I believe that the anonymous author of the blog “100 Reasons NOT to Go to Graduate School” is an absolute bloody genius, and certainly more deserving of higher education industry-wide fame than that Pannapacker dude. To me, this post on academic conferences (#74 for those of us who are counting) stands out as the crème de la crème of one of the great academic blogs of all time:
The ostensible purpose of an academic conference is to provide a forum in which scholars present and critique research. Rarely, however, is the emptiness of academe put on more public display than in the context of an academic conference.
To the casual observer, an academic conference must appear to be one of the strangest of modern rituals. At various sessions, speakers present their own research by reading aloud to an audience. Someone who has attended a full day of sessions will have listened to people reading for five or six hours. How well do you suppose the audience members are listening? They sit politely and at least pretend to listen, because when their own turn comes to stand up and read aloud, they would like others to extend the same courtesy to them. Sparks fly occasionally during question time, which can be mean-spirited or (less often) enlightening, but decorous boredom is typically the order of the day.
I have already come out against reading conference papers here and here. To me, the sort of bemused detachment present in reason #74 really drives home how stupid reading a script for twenty minutes would look to anyone but an academic. Indeed, as my brother the economist loves to point out, absolutely nobody in his profession ever does this. Therefore, it’s actually just a few of us academics from a limited number of disciplines who seem to like to torture one another. Seriously, would you ever consider teaching this way? Ever? Then why subject your colleagues to this kind of cruel and unusual punishment?
That said, as I’ve been not reading papers at a lot of conferences lately, I’ve noticed another really interesting development that has to do with technology. Powerpoint is now practically required at all the conference sessions I’ve attended lately. If you’re a participant in the session (or even if you just go in about ten minutes before start time) everybody will be dutifully loading their presentations onto someone’s laptop so that they too can seem as 21st century as possible.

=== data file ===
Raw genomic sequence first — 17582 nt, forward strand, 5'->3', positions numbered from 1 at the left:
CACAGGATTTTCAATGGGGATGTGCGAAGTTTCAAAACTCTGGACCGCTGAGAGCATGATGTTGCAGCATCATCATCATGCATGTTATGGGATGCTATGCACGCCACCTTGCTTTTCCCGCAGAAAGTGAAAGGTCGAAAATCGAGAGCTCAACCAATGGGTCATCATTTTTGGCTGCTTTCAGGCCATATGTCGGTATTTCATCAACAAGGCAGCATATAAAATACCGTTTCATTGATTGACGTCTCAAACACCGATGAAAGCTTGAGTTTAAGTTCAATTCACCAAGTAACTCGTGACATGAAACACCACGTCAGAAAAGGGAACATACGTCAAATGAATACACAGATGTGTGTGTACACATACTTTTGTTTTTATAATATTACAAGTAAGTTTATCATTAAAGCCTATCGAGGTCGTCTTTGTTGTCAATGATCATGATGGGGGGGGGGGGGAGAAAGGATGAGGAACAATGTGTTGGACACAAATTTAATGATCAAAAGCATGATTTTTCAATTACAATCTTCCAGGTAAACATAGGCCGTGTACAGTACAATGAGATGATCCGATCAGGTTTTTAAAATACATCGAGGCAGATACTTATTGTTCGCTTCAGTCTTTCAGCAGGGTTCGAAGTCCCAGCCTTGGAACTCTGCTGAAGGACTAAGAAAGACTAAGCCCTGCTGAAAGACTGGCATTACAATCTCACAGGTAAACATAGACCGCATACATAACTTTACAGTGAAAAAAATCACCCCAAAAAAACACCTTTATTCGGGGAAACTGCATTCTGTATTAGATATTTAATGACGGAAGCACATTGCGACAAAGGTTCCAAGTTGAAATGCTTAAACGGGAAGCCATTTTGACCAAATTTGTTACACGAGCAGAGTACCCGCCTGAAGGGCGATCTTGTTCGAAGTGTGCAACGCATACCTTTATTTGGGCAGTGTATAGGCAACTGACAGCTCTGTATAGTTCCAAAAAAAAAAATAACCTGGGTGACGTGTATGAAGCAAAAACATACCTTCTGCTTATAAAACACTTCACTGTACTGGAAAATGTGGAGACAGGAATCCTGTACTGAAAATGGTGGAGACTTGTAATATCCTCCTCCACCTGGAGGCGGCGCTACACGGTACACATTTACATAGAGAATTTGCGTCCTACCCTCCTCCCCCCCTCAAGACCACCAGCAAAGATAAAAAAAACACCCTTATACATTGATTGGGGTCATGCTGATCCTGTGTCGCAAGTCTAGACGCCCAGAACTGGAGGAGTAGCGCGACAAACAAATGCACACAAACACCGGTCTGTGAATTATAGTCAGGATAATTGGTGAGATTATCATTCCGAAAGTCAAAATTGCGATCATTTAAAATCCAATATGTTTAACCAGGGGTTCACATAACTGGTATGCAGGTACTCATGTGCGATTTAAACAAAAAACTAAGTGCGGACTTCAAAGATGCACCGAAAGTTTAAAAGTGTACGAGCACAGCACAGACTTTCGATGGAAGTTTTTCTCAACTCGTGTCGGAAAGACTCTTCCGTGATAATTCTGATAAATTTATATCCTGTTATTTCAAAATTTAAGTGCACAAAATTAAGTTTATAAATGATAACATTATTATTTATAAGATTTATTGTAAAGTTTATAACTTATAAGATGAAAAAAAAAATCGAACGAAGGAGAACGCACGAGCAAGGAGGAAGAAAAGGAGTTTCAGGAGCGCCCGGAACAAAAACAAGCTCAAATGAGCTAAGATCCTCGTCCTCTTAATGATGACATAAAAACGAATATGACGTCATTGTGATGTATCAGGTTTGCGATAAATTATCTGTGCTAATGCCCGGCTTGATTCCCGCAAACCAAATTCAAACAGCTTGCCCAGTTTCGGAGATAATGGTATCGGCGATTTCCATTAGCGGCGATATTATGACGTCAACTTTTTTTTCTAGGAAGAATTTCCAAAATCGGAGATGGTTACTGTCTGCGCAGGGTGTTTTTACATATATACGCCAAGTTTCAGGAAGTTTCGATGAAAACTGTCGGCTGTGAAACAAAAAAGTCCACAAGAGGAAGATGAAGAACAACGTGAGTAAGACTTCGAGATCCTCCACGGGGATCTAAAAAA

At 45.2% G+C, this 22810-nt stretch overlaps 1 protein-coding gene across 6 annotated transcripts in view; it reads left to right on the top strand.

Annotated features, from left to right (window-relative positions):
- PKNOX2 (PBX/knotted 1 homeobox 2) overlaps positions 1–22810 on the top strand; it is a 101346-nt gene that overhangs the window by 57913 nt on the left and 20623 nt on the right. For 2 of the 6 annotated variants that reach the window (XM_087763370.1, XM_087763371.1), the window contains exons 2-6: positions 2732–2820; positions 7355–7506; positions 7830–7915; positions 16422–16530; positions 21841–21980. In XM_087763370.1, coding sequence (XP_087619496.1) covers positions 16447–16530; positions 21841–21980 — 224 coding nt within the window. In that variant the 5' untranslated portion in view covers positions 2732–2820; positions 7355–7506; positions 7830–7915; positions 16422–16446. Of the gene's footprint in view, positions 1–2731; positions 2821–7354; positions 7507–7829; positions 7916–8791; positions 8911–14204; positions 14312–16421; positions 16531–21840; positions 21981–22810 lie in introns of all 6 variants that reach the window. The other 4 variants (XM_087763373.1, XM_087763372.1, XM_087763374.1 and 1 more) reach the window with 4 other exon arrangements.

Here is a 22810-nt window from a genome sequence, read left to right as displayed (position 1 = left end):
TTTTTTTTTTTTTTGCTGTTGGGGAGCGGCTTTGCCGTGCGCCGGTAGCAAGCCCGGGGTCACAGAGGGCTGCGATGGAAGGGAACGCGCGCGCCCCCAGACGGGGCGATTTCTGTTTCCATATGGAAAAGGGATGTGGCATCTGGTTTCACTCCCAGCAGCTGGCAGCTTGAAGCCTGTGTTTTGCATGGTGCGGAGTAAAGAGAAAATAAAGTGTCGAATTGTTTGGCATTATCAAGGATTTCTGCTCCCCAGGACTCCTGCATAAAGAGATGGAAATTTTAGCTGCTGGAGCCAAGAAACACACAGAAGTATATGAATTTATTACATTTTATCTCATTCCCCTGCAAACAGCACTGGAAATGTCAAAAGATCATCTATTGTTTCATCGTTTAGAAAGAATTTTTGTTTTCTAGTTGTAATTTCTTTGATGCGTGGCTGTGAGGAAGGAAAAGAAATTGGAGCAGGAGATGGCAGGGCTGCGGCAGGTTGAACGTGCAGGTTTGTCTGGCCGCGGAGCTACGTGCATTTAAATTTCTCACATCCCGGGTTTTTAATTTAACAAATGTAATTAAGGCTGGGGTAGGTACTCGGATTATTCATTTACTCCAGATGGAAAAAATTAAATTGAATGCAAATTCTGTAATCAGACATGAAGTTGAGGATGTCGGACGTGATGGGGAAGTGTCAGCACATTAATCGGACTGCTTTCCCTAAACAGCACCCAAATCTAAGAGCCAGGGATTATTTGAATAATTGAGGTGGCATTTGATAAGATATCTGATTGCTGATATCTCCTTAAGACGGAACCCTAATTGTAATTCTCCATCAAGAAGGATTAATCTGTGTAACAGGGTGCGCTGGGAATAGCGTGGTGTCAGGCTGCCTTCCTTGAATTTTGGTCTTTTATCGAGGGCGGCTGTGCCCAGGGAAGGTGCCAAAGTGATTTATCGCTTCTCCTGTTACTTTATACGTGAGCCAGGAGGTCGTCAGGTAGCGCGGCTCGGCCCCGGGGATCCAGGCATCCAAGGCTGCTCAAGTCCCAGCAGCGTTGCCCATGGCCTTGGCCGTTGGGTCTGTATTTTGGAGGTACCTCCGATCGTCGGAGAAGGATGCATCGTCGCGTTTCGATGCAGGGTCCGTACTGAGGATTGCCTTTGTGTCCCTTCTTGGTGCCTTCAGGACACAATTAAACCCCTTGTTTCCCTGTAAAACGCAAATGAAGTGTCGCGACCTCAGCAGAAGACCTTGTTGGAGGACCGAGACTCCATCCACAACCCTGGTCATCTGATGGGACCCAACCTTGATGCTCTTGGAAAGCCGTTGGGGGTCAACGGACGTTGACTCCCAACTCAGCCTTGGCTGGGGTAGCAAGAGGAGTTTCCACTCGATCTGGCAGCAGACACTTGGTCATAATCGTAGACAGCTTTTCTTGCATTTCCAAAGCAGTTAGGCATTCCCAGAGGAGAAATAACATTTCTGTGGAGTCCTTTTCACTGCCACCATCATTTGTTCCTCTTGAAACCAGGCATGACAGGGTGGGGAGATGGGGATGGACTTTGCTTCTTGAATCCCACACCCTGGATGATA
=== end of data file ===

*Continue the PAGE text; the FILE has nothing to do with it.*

Yet they still read their papers from a script. I am always part of that PowerPoint ritual when I do papers now, but I have resolved to do conference presentations the same way I teach lecture courses. The slides are almost entirely pictures (with the occasional film clip) and they serve as prompts for me to talk off the cuff about my topic. I do not read anything verbatim.
My colleagues who read their papers, on the other hand, have to stop their reading in the middle to advance the slideshow and talk about what’s on the slide. This seldom jibes with whatever they happen to be reading at that moment, making the entire exercise even more awkward than simply standing up and reading from your script. At least if you go totally old school, there’s no chance of getting lost. Clarity inevitably suffers otherwise.
The other funny thing about PowerPoint in conferences is how the whole layout of sessions has to change in order to accomodate the technology. If everyone is showing PowerPoints and the screen is at the front, then the entire panel has to sit in the audience in order to see them. Those waterglasses on the front table? Useless. And do we really need all those chairs up front for just ten minutes of questions?
Yet there the old setup remains, which should make the entire ritual of the academic conference seem even stranger to any casual non-academic observer who cared enough to visit. By the way, did I mention that I’m going to the AHA in Chicago this year? Just try to tell me that going to Chicago in January isn’t bizarre. I dare you.